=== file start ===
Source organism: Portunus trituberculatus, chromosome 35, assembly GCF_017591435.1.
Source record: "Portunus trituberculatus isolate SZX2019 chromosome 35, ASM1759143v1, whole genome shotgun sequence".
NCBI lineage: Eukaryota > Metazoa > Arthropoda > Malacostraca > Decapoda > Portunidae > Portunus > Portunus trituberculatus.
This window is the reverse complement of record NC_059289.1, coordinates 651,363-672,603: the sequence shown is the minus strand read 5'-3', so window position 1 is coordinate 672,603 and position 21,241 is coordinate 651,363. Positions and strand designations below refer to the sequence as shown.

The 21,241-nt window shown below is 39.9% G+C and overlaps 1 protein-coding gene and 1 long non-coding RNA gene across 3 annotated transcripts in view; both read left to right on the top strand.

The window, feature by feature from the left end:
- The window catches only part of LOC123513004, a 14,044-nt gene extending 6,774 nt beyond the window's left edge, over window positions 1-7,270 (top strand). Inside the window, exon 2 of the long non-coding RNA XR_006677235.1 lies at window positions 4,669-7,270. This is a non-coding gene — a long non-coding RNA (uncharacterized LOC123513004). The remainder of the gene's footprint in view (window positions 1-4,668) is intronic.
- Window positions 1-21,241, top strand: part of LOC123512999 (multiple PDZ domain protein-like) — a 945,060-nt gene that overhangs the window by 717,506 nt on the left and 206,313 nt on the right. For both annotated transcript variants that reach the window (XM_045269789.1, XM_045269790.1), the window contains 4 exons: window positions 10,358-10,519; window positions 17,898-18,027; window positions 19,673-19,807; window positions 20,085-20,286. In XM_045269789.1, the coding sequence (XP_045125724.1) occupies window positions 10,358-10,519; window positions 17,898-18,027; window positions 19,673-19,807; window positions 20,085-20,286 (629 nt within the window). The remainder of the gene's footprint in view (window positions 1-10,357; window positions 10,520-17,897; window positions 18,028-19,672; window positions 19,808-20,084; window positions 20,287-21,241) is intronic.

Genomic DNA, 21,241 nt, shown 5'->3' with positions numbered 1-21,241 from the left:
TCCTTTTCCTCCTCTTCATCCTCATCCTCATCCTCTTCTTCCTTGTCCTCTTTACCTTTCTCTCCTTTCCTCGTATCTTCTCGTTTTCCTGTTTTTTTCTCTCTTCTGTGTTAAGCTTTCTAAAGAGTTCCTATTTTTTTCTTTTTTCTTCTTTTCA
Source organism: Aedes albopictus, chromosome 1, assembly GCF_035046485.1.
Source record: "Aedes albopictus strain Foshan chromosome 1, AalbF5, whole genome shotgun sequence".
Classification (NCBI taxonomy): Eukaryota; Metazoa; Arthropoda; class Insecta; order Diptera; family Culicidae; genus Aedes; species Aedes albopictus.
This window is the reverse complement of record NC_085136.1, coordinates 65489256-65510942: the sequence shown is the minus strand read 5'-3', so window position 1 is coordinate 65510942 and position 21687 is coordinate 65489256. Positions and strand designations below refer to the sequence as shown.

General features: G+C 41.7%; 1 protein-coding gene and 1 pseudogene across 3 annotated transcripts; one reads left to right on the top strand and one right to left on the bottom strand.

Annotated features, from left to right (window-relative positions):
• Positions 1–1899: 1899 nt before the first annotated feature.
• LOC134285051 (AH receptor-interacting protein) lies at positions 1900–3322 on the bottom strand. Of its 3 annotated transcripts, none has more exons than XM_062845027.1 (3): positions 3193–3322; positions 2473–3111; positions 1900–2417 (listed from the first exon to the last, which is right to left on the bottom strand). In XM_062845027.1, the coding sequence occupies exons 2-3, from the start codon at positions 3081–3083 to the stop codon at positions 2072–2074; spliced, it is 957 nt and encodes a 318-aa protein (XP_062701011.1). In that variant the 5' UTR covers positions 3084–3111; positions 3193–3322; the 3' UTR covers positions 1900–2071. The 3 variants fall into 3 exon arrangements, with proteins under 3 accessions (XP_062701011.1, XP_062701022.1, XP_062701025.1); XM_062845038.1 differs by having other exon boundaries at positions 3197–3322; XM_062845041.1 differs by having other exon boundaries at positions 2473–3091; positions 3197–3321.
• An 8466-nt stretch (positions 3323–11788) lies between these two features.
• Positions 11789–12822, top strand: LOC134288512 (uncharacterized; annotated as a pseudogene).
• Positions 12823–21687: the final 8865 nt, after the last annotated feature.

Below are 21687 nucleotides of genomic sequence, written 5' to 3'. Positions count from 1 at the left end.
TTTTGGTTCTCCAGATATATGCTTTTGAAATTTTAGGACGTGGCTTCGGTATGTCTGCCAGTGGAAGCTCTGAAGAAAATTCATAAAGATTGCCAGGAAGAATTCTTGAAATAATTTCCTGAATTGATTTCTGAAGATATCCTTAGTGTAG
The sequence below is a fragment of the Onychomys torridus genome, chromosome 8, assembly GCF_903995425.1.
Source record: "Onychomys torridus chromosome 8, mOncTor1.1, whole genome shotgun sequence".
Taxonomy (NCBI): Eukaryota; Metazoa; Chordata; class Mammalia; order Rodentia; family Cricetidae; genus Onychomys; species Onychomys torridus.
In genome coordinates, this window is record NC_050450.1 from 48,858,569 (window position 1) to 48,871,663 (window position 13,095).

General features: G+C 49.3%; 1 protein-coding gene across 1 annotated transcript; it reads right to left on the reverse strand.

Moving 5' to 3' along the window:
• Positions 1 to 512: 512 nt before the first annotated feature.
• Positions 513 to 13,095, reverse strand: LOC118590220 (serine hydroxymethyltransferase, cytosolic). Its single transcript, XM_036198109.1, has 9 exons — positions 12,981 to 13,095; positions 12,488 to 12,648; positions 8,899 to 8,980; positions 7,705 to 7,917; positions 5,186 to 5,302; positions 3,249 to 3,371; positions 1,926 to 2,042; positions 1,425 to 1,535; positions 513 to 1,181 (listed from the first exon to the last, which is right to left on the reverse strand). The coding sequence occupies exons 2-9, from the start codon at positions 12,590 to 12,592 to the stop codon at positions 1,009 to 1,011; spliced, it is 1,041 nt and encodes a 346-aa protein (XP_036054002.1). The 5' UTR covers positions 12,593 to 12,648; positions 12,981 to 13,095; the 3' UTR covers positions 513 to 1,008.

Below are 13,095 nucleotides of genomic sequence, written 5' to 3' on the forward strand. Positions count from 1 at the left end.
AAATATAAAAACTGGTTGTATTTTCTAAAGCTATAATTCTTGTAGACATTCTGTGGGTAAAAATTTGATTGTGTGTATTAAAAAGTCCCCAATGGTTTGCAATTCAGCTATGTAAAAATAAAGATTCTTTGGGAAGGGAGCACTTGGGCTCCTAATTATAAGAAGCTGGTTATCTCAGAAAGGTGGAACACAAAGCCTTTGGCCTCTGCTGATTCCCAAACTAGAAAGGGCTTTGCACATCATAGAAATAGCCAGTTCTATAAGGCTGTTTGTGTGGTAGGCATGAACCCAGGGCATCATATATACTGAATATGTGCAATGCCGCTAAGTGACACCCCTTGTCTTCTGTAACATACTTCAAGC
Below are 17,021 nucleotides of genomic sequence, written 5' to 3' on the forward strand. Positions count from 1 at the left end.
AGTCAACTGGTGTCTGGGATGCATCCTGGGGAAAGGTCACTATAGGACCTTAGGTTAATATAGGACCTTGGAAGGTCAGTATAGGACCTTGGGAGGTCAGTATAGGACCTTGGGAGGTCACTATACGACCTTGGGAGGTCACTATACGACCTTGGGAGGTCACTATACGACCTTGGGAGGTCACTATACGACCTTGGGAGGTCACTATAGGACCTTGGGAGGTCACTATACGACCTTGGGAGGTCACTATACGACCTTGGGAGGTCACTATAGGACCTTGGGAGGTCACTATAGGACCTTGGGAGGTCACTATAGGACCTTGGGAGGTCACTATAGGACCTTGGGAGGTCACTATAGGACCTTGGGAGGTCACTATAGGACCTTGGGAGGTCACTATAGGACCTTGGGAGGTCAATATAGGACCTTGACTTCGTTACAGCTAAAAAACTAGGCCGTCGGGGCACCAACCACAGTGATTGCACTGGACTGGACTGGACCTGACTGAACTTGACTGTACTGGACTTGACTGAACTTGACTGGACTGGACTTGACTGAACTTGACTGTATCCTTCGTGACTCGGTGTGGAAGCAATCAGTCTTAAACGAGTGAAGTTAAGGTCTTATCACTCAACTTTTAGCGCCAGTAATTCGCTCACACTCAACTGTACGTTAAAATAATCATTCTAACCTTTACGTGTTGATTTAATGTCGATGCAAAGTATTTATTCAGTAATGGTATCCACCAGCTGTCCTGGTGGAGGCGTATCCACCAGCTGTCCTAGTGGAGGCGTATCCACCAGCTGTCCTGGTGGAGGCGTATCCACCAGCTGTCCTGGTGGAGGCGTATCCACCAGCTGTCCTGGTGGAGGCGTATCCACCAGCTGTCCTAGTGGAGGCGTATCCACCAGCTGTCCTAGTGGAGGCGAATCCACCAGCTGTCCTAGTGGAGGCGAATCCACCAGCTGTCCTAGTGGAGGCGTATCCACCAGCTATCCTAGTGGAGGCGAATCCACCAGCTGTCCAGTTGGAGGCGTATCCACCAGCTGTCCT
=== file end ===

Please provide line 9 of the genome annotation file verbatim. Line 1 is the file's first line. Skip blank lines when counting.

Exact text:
Genomic DNA, 21,241 nt, shown 5'->3' with positions numbered 1-21,241 from the left: